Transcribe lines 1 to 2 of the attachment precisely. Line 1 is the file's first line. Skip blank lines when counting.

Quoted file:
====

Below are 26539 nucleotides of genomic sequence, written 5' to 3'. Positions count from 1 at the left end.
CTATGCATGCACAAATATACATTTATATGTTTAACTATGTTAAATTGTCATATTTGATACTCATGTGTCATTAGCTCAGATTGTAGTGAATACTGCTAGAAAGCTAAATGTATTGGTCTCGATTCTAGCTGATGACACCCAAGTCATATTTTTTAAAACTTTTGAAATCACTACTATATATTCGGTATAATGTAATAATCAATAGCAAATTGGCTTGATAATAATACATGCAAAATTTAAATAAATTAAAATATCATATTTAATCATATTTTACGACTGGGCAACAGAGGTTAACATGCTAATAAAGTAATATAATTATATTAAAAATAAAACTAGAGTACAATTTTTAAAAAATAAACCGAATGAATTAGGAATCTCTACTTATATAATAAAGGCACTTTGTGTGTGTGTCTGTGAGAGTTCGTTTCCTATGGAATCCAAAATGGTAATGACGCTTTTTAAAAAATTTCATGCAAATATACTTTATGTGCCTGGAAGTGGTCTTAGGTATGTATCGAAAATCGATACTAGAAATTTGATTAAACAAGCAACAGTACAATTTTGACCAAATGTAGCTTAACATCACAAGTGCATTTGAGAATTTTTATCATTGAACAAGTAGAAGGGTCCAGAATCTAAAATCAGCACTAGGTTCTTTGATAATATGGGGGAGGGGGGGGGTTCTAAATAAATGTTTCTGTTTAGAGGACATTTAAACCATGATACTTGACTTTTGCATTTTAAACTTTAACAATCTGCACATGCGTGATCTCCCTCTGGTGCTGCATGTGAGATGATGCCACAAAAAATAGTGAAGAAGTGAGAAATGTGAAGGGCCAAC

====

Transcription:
Below are 26539 nucleotides of genomic sequence, written 5' to 3'. Positions count from 1 at the left end.
CTATGCATGCACAAATATACATTTATATGTTTAACTATGTTAAATTGTCATATTTGATACTCATGTGTCATTAGCTCAGATTGTAGTGAATACTGCTAGAAAGCTAAATGTATTGGTCTCGATTCTAGCTGATGACACCCAAGTCATATTTTTTAAAACTTTTGAAATCACTACTATATATTCGGTATAATGTAATAATCAATAGCAAATTGGCTTGATAATAATACATGCAAAATTTAAATAAATTAAAATATCATATTTAATCATATTTTACGACTGGGCAACAGAGGTTAACATGCTAATAAAGTAATATAATTATATTAAAAATAAAACTAGAGTACAATTTTTAAAAAATAAACCGAATGAATTAGGAATCTCTACTTATATAATAAAGGCACTTTGTGTGTGTGTCTGTGAGAGTTCGTTTCCTATGGAATCCAAAATGGTAATGACGCTTTTTAAAAAATTTCATGCAAATATACTTTATGTGCCTGGAAGTGGTCTTAGGTATGTATCGAAAATCGATACTAGAAATTTGATTAAACAAGCAACAGTACAATTTTGACCAAATGTAGCTTAACATCACAAGTGCATTTGAGAATTTTTATCATTGAACAAGTAGAAGGGTCCAGAATCTAAAATCAGCACTAGGTTCTTTGATAATATGGGGGAGGGGGGGGGTTCTAAATAAATGTTTCTGTTTAGAGGACATTTAAACCATGATACTTGACTTTTGCATTTTAAACTTTAACAATCTGCACATGCGTGATCTCCCTCTGGTGCTGCATGTGAGATGATGCCACAAAAAATAGTGAAGAAGTGAGAAATGTGAAGGGCCAAC